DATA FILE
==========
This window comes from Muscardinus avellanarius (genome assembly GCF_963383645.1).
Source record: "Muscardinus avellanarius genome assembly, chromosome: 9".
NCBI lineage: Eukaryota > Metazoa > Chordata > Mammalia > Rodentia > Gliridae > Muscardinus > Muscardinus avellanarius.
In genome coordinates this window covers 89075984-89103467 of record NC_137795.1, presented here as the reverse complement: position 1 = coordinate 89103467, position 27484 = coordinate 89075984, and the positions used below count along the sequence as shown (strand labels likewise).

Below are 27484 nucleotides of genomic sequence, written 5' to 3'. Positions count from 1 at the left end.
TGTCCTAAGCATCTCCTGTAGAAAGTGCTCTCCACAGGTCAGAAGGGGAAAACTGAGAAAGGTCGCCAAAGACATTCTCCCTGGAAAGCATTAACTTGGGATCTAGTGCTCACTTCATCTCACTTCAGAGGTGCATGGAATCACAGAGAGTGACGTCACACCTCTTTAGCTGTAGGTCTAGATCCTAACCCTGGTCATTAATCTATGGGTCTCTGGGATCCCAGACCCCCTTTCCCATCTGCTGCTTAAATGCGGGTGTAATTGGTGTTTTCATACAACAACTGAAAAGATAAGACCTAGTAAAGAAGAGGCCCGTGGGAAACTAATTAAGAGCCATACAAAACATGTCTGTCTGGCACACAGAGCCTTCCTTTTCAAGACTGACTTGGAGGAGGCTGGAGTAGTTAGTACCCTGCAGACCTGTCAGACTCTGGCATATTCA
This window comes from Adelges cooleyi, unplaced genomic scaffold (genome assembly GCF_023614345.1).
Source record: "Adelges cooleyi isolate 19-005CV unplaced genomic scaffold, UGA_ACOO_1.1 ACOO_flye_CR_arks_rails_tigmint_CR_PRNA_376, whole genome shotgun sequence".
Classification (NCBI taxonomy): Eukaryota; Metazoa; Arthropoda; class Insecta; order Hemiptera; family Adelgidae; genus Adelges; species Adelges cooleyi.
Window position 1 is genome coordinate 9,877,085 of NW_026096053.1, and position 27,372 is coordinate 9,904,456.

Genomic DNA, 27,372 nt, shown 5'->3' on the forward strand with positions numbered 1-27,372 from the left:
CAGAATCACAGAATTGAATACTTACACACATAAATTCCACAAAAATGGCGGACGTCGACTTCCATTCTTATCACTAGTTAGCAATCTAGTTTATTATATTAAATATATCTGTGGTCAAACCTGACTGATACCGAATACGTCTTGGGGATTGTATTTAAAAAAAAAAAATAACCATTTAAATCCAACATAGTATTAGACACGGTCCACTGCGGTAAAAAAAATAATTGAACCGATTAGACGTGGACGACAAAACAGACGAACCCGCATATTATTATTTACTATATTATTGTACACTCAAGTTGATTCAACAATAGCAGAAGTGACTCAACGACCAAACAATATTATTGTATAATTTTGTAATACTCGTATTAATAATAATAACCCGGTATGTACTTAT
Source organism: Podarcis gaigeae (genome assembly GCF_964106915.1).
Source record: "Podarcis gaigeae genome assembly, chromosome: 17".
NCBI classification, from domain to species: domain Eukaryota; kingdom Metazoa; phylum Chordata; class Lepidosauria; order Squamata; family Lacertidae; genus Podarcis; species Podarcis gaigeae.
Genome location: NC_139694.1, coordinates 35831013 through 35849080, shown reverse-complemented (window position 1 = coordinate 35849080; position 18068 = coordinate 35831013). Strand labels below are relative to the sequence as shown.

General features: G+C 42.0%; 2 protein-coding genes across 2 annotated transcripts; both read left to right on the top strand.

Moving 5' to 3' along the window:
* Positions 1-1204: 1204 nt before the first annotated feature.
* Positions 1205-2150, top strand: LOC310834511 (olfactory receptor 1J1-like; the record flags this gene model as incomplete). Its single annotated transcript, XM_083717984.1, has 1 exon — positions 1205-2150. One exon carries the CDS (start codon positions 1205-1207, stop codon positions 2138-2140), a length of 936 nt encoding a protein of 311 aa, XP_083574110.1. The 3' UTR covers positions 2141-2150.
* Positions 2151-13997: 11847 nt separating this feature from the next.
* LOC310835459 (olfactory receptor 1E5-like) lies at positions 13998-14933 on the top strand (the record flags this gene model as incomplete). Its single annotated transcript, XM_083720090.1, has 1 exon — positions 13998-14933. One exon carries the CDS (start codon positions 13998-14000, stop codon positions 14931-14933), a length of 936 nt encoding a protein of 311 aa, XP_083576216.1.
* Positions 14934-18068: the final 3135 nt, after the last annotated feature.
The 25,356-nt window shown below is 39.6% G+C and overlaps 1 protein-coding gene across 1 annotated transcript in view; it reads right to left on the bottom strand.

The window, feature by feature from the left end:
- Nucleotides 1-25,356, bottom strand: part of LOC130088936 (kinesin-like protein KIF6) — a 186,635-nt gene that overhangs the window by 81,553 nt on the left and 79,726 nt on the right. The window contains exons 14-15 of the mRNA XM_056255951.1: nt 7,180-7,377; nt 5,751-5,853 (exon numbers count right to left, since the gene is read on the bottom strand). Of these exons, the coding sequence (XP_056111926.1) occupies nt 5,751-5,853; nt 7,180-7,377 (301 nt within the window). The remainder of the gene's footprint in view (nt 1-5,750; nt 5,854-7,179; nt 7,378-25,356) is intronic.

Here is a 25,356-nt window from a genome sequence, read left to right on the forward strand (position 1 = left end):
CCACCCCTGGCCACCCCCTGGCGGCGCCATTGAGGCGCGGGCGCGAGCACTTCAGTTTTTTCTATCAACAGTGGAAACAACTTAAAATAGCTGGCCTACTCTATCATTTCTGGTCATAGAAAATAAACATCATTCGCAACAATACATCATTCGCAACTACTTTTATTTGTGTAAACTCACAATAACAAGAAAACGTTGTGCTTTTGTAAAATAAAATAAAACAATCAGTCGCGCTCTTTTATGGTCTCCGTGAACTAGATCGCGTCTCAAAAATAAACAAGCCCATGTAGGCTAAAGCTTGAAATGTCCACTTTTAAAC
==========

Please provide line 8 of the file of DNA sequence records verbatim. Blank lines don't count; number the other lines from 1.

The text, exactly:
Source record: "Adelges cooleyi isolate 19-005CV unplaced genomic scaffold, UGA_ACOO_1.1 ACOO_flye_CR_arks_rails_tigmint_CR_PRNA_376, whole genome shotgun sequence".